Faith formation and religion in the curriculum


Sir, – Any assertion that the very low numbers of people opting out of faith formation in Irish primary schools is evidence of contentment in the present system is incorrect, if not unfounded.

I myself am likely included in that 99 per cent of students who failed to opt out of religious education in primary school, although I would be immensely displeased if that was registered as evidence of my approval of the present system of patronage. I found myself participating in religious classes in school despite having no particularly religious influence from my family simply because it was more convenient to do so. The system rewards the faithful with convenience, and so to avoid letters to teachers, 2½ hours per week of twiddling thumbs and being excluded from the activities that dominate class time in the periods leading up to the sacraments, my parents did not opt out on my behalf.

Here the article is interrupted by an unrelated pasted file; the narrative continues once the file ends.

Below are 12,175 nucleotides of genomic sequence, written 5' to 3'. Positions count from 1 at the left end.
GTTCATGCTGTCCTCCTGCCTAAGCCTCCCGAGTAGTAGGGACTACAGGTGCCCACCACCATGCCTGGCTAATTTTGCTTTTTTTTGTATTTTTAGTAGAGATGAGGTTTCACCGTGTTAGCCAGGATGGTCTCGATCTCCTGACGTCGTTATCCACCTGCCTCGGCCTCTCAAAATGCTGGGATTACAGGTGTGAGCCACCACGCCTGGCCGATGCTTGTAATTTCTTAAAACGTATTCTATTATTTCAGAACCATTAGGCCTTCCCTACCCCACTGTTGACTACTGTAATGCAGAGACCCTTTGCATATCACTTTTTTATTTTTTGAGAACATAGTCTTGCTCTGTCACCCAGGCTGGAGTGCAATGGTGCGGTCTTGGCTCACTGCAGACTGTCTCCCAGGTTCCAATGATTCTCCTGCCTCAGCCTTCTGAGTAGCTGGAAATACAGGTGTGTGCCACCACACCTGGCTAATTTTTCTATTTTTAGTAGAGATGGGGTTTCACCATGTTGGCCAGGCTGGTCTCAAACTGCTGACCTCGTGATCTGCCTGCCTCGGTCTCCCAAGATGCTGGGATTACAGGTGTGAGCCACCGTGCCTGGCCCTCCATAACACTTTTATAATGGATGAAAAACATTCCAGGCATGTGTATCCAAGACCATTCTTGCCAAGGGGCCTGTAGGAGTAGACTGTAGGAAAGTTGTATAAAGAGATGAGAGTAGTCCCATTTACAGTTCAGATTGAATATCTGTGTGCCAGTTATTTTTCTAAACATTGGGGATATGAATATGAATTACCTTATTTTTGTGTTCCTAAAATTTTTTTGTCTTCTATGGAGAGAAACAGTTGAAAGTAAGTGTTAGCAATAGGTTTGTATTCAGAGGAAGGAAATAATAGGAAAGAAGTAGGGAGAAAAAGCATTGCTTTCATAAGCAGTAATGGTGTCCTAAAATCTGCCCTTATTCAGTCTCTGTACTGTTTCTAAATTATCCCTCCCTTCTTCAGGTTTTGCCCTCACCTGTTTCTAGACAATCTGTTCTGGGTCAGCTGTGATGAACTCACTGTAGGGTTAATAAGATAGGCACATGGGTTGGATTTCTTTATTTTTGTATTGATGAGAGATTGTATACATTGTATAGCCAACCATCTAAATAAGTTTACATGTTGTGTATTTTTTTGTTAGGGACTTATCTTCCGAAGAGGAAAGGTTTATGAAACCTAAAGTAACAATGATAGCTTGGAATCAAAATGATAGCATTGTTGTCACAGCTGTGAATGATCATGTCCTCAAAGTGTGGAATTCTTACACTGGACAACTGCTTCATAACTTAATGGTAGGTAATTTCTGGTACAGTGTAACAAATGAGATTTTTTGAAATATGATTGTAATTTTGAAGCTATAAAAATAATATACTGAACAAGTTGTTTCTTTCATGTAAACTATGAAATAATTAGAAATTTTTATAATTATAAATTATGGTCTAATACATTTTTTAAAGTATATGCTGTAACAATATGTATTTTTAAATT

Failing to opt out is quite simply not “effectively opting in”, in the sense that religious education is presented as the default option, requiring little by way of pious zeal to attract students and parents. It is through no acceptance of the prospect of ubiquitous religious patronage of schools that I failed to conscientiously object to religious instruction. In fact, having become a confirmed Catholic simply because it was presented to me, while a young child, as a matter if course, I find myself immensely discontented with the religious character of the primary school curriculum.

When a system attaches incentives to adherence to a particular religion, individuals will, contentedly or otherwise, play along with that religion, whether they are committed to such a belief system or not. – Yours, etc,




Dublin 15.